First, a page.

Summary: Roland Mitchell is an American scholar, out of place in the British academic world. He is studying the life of the Victorian poet laureate, Randolph Henry Ash, when he happens upon two letters addressed to an unknown woman, whom Roland suspects to be a minor supposedly lesbian poetess, Christabel LaMotte. Roland begins to suspect a love affair between the two, that if discovered would change the way the world sees both the poets forever. Stealing the letters, Roland enlists the help of Maud Bailey, a fellow literary scholar and distant relative of Christabel LaMotte, to uncover the truth. Together, they become obsessed with the poets’ stories, even as they try to keep their research a secret from rival scholars. Possession is a tragic but ultimately hopeful tale.
My thoughts: Possession by Antonia S Byatt is one of my favourite love stories. The movie is different from the book in many ways, the most conspicuous being this whole new and jumpy version of Roland Mitchell in the form of an unavoidably American Aaron Eckhart. This adaptation only grazed the surface of what the story has to offer, and yet, I did like it.
Why? Two words, Jeremy Northam, previously known to me as a rather nice-looking Thomas More on The Tudors. He makes a wonderfully solemn Randolph Henry Ash and Jennifer Ehle is an unbridled beauty with a right-out-of-a-painting look. They are a perfect portrait of the two poets, who get much more ‘screen time’ here than in the book. In the film, you catch Ash and LaMotte impatiently awaiting the other’s letters, staring at each other with that tinge of a smile, making the sort of passionate love that cannot be contained in pages. Neil LaBute has created for them a vivid world that even Byatt did not manage to fully build with her prose. When Randolph Henry Ash talks with that rich voice of his, you want to stop and listen, and the Christabel LaMotte of the movie makes it hard for you to look away from the screen. They awaken the romantic in you. You want them to live happily ever after, which makes it so much harder when they don’t.
One of Ash and LaMotte’s very first meetings,
“It surprises me, Madam, that a lady, who lives as quietly as you do, would be aware of my modest success.”
“Oh, I am very aware the papers herald you weekly. It is you, however, who surprise me.”
“And why is that?”
“Judging from your work, I’m surprised you would even acknowledge my existence. Or any woman’s, for that matter, since you show us such small regard on the page.”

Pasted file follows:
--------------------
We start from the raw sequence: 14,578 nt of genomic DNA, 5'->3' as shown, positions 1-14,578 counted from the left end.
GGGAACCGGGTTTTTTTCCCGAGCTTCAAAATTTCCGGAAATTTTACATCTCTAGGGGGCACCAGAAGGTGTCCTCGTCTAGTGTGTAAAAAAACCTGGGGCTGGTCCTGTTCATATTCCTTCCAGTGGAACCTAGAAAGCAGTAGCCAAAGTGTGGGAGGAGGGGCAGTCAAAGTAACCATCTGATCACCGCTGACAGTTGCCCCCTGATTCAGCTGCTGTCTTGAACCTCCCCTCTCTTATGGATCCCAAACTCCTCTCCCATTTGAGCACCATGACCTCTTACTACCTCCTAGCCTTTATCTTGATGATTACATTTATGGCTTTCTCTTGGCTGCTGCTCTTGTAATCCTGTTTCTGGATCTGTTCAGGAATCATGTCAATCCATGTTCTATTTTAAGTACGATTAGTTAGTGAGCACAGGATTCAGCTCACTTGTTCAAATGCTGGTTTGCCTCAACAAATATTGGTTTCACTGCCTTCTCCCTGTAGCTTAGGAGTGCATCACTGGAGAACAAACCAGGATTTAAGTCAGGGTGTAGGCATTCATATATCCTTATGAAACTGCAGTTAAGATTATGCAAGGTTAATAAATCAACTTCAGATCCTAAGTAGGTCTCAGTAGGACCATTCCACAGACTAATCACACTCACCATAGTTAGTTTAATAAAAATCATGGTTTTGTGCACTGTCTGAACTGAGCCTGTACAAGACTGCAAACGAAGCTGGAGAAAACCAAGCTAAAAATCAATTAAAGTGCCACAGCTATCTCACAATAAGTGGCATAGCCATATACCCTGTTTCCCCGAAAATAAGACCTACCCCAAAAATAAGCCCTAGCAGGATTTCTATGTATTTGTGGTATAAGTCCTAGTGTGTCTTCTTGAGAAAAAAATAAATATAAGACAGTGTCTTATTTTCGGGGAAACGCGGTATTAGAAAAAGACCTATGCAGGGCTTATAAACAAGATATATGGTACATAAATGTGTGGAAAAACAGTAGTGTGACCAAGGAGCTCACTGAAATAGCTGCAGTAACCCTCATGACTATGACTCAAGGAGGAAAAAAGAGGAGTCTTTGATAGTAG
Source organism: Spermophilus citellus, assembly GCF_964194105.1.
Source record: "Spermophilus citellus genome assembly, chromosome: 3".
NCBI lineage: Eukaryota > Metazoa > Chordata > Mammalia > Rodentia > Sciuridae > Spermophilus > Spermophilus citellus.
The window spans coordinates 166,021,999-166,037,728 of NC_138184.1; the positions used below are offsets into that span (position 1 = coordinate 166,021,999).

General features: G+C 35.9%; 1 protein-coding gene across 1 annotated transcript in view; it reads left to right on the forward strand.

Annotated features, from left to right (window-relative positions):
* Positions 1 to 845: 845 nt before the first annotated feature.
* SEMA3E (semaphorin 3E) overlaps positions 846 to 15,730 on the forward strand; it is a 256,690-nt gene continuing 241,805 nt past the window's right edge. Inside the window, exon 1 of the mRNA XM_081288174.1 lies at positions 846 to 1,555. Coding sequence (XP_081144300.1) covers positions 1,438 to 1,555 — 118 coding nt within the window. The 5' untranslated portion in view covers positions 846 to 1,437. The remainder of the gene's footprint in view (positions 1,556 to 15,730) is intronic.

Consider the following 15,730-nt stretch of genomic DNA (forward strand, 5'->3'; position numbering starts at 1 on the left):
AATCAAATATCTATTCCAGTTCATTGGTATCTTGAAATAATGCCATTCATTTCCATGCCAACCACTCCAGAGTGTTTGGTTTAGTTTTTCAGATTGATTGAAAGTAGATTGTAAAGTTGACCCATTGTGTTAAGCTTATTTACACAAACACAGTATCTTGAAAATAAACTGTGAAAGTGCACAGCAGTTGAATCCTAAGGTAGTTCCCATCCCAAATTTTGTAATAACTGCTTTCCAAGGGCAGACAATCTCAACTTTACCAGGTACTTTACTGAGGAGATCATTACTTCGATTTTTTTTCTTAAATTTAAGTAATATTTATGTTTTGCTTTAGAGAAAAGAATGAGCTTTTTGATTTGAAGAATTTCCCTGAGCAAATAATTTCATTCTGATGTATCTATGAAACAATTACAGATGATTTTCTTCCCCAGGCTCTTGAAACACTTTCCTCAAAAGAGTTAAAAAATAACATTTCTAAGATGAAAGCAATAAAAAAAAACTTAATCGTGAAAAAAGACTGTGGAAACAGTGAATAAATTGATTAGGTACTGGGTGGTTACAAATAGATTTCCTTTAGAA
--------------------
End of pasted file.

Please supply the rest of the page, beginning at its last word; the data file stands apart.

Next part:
“You’ve cut me, Madam.”
“I’m sorry. I only meant to scratch.”
The same cannot be said for Maud and Roland, even though the tension between them is palpable. In the book, Maud is a woman who has been trapped by her own beauty, who has cocooned herself in an attempt to fight men’s need to possess her. Roland’s struggle is to free her from the uncanny figurative bell jar, that curiously features on the cover of the book. In the movie, it is often difficult to make out what, if anything, lies beyond Paltrow’s stony composure. Maud and Roland’s on-screen relationship leaves something to be desired. But Possession is more than the two pairs of lovers. It is about the precarious nature of all relationships, about the time it takes for one to collapse and the destruction even momentary happiness leaves in its wake. It is about unrequited passions and unsaid promises, and one of its best played characters is that of Christabel’s old lover, Blanche.
The movie is nowhere near subtle. It is a satirical look at the literary world with its grotesquely one-sided cast of academicians. They all fight for recognition, poring over dead writers’ lives with a voyeuristic greed and no concern for privacy or emotion. A character I really missed from the book was Leonara Stern, the feminist scholar, who is the living embodiment of wishful conclusions. Often enough to cause alarm, the drama threatens to become a mawkish display that does seem odd in this century, and yet, suited to a world of past-diggers. It begs to be made fun of. In the movie, unlike the book, it is unclear whether the farce is intentional.
Possession must have been a difficult book to adapt. So much of its beauty and intellect lies in its linguistic nuances. The film is a really good effort, with moments I want to watch over and over, scenes I am so glad I now have visuals for. But to me it was just a three star adaptation of a five star book. Go for it if you have read the book or if you like romance of every kind. Or you can simply watch it, like me, for a swoonful of Victorian charm.